While Crawford and the Hawks were busy serving notice in the East, the Phoenix Suns and newcomer Channing Frye began re-establishing themselves out West. Currently registered at 10-2, the Suns have been receiving considerable production from Frye, who returned to his hometown following a rather uneventful run as a Portland Trail Blazer.
After averaging 4.2 points per game in limited minutes last season, Frye was transformed from not-so-powerful forward to pick-and-pop center by Suns coach Alvin Gentry. Frye's offseason work deserves a few bows as well, because it has enabled him to dramatically expand his shooting range. Frye, who shot a combined 70 3-pointers in his first four seasons as a pro, has fired up 76 already this season and is succeeding at a brisk 46-percent clip.
His ability to hang out on the perimeter and threaten the defense makes life much easier for Suns point guard Steve Nash and screen-roll power forward Amare Stoudemire. The two-man game that often was sabotaged by the low-block presence of O'Neal has been resurrected with another space-the-floor shooter in Frye.
His 13 points per game come with an affordable price tag of $2 million per season.
Although the Suns have to rank as the biggest surprise in their conference so far, the Dallas Mavericks also are playing at a clip that has surpassed the expectations of most prognosticators. The addition of small forward Shawn Marion hasn't exactly provided a shocking statistical upgrade, but the still-bouncy veteran is giving the Mavs a needed defender and rebounder.
He also is able to run and rebound his way to a dozen points per game, an offensive output that is generated without steering half-court sets away from the established skills of designated scorers Dirk Nowitzki and Jason Terry. Marion, who whined about being a third or fourth option during the halcyon days with Mike D'Antoni, Stoudemire and Nash in Phoenix, has been a quiet contributor in Dallas ... so far.
If the Mavericks continue riding this wave into the playoffs, Marion can give them a reasonably capable defender against the likes of Bryant, San Antonio Spur Richard Jefferson (assuming a revival in San Antonio) and Carmelo Anthony of the Denver Nuggets.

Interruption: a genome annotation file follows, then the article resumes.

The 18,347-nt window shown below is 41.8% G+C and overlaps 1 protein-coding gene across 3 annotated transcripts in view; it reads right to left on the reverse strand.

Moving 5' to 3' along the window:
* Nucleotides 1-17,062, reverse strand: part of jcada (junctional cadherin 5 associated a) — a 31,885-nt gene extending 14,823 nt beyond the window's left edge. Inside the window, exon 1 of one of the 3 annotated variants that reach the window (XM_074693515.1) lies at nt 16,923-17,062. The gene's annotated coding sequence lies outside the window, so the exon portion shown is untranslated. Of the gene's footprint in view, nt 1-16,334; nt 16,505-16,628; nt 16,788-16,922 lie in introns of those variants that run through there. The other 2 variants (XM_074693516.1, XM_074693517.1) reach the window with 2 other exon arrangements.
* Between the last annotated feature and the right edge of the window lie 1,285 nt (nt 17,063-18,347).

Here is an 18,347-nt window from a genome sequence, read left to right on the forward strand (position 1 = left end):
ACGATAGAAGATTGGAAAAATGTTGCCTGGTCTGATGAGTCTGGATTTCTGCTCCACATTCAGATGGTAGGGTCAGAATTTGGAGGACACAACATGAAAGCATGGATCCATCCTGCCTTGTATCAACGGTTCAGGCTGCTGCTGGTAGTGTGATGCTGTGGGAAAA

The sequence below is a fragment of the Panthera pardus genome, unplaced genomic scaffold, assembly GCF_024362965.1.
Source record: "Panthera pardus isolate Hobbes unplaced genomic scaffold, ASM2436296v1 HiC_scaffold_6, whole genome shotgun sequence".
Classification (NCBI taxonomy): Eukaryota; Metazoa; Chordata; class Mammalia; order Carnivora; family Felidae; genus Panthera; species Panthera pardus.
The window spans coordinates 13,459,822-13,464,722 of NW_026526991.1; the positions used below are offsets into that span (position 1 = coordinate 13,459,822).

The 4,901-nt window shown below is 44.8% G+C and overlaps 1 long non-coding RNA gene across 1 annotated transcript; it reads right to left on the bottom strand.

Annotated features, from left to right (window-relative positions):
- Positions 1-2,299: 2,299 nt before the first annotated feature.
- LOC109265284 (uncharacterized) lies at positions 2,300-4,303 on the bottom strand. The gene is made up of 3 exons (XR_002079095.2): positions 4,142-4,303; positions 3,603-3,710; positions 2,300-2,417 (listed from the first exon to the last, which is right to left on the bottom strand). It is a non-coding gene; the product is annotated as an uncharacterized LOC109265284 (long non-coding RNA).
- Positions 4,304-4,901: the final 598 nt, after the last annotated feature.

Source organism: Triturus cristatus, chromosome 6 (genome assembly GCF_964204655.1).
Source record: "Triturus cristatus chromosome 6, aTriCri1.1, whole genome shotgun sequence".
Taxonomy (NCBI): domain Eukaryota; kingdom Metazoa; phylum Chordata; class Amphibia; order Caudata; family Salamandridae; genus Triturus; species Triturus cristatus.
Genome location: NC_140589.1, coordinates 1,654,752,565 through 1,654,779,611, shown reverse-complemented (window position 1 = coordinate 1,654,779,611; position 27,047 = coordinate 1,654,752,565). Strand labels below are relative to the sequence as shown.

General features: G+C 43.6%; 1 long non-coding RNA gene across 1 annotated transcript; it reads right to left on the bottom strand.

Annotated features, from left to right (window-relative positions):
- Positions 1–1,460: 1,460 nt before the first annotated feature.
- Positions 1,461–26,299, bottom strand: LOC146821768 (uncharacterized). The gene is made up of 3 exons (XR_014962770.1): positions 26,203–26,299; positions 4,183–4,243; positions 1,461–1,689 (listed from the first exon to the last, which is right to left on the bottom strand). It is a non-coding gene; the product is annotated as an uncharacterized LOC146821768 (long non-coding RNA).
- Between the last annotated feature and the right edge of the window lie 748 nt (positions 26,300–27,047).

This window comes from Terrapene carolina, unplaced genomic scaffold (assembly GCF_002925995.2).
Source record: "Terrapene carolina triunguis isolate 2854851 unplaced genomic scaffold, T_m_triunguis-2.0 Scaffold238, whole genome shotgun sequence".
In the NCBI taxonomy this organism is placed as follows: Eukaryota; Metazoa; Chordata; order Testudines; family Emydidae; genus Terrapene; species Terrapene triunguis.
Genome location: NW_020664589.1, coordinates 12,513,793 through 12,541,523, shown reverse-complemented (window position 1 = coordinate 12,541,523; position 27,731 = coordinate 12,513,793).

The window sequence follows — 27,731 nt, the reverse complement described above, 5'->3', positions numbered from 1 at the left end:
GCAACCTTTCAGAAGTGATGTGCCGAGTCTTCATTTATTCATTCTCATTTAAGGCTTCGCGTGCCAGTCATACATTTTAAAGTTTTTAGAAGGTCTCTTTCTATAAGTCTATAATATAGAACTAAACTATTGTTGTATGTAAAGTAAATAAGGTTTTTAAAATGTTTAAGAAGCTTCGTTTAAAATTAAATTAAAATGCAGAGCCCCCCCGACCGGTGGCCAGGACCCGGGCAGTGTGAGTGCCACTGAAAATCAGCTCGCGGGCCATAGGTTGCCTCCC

While Marion is working out well as a former Sun in Dallas, an almost Sun has returned for duty in Detroit.
That would be Ben Wallace, a one-time Pistons hero whose recent stint in Cleveland was terminated when the Cavs used his contract to help acquire Shaq from Phoenix. The Suns had no on-court use for Big Ben, so he returned to Detroit and is handing the Pistons an impressive 9 rebounds per game in 29 minutes. Not bad for $1.3 million.
And he has the experience, strength and lingering defensive chops necessary to battle some of the low-block brutes the Pistons will encounter if they find themselves in the playoffs.
If you're looking for frequent flying under the radar, Miami Heat swingman Quentin Richardson is your guy. OK, so he's averaging a pedestrian 7 points per game as a 3-point marksman who keeps the floor spread for Dwyane Wade.
But Q leads the league in transactions. Going into the last NBA Draft, Richardson was working for the New York Knicks, who traded him to the Memphis Grizzlies. In a matter of weeks, he was traded to the Los Angeles Clippers, the Minnesota Timberwolves and, finally, the Heat.
If you're interested in a pretty important address change that seems to have been overlooked, we offer first-year Houston Rocket Trevor Ariza, who was considered a bit cuckoo for leaving the defending champion Lakers for something less than a true bonanza in Texas.
While L.A. is 9-3, Ariza and the Ron Artest-free Rockets are a respectable 7-5. In 14 more minutes per game than he was given by the Lakers, Ariza has doubled his scoring (from 8.9 to 19.3) and assist (1.8 to 4.2) averages.
As a bonus to Houston, Ariza has yet to record a rap CD or refer to himself in the third person.
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